That being the case we get M0act * M1pass = M1act * M0pass or M0act / M0pass = M1act / M1pass
The importance of this assertion is not clear,

3.2 The Einstein equivalence principle

What is now called the "Einstein equivalence principle" states that the weak equivalence principle holds, and that:[35]
The outcome of any local non-gravitational experiment in a freely falling laboratory is independent of the velocity of the laboratory and its location in spacetime.
It is very difficult to understand it, i.e. to understand the details.
Here "local" has a very special meaning: not only must the experiment not look outside the laboratory, but it must also be small compared to variations in the gravitational field, tidal forces, so that the entire laboratory is freely falling. It also implies the absence of interactions with "external" fields other than the gravitational field
This place hugh constraints on its applicability.

3.3 The strong equivalence principle

The strong equivalence principle suggests the laws of gravitation are independent of velocity and location. In particular,
The gravitational motion of a small test body depends only on its initial position in spacetime and velocity, and not on its constitution.
and
The outcome of any local experiment (gravitational or not) in a freely falling laboratory is independent of the velocity of the laboratory and its location in spacetime.
The question is what has all of this to do if you want to study the movement of objects through space. When you study that the concept "Local" has no usage.

3.3.1 Tests of the strong equivalence principle

The strong equivalence principle can be tested by searching for a variation of Newton's gravitational constant G over the life of the universe, or equivalently, variation in the masses of the fundamental particles.
This is a very tricky exercise.
To determine variation in the masses of the fundamental particles you must be able to measure its trajectories.

Reflection 1 - Implications equivalence of inertial mass and gravitational mass

On of the first questions to ask is what exactly is the definition and the difference between inertial mass and gravitational mass(accordingly to Einstein). Secondly how is each measured or calculated.
The interesting thing is that using Newton's Law mass is calculated based on observations using Newton's Law. Newton's Law starts from the concept that the sum of all the forces is zero and based on that concept (law) the masses are calculated with best fit observations.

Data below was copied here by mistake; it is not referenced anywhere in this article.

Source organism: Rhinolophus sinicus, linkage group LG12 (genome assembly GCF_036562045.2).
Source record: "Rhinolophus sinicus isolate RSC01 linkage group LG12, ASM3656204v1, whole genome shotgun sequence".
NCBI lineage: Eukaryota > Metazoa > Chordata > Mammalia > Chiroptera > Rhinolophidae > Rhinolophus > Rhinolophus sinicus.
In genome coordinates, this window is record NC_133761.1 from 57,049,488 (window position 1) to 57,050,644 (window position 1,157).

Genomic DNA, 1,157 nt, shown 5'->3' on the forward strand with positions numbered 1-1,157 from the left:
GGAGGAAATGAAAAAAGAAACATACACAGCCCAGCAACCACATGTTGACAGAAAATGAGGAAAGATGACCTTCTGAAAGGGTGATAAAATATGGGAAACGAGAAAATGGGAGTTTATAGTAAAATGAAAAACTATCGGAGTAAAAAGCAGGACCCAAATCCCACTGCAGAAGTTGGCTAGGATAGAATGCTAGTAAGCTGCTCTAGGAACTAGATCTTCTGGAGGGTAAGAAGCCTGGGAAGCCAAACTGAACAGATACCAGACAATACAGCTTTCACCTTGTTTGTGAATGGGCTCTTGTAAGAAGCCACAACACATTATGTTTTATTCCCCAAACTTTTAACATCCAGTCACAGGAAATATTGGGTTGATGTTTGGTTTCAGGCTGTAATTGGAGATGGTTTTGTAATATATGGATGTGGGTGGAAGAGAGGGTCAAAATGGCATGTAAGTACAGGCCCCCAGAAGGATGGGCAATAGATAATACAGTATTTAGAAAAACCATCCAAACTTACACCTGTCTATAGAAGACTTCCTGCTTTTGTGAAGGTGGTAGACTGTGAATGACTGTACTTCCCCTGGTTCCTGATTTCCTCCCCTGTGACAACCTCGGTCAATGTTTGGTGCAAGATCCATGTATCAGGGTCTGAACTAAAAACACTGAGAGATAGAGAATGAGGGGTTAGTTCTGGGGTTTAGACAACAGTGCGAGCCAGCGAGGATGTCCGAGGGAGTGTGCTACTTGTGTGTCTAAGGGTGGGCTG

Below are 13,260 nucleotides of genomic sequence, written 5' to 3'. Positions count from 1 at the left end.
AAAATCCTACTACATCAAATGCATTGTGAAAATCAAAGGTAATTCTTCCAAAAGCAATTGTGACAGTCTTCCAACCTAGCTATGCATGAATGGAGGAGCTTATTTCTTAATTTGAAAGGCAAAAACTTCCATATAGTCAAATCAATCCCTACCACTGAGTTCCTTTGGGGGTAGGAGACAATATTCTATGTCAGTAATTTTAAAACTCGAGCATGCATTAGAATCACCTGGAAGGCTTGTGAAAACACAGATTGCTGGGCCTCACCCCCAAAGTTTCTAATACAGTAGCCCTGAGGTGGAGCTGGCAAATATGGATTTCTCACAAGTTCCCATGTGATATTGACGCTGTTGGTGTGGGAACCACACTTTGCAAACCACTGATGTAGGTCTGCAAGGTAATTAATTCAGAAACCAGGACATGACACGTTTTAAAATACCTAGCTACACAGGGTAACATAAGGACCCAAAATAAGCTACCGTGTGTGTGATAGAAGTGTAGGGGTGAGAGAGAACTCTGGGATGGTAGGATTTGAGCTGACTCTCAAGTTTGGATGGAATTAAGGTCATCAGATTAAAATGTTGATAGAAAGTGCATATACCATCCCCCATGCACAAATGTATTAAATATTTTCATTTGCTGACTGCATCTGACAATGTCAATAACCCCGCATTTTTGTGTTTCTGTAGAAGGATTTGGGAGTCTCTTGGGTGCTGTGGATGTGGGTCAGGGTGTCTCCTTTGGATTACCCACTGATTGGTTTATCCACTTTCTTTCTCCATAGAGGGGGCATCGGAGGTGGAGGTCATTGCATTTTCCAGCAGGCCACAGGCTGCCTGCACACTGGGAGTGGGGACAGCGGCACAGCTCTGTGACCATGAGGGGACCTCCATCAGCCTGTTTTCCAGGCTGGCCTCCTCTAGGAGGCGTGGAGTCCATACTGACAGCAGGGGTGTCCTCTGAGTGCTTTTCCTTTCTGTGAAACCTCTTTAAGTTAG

Reflection 2 - Free fall

What is the difference between a person jumping from a building and the movement of any planet around the Sun?
From the point of view of the concept 'Free fall' there is none. The behaviour of each is defined by the masses in there immediate environment.
For a person jumping from a building this is the earth. For the Moon this is also the Earth.
Both are free falling in the sense that there are no internal forces which influence their behaviour.
The same is the case for any rocket in space with their engines turned off.

The next question is how do we calculate the mass of each object?
The simplest solution is to monitor the position of all the masses involved at regular intervals and to use Newton's Law. See previous reflection.

The final question is: The mass calculated in this way is this the gravitational mass or the inertial mass? IMO the difference does not make much sense. Instead of a person jumping from a building you can also drop an iron ball from the building and the same way as the person you can calculate the masses of all the objects involved.
Using that iron ball as a yardstick and with a balance you can calculate the mass of any object you want.

A final remark: What happens in case the iron ball (you drop) has the same mass as the Earth? You have to take that effect into account.

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Created: 22 October 2017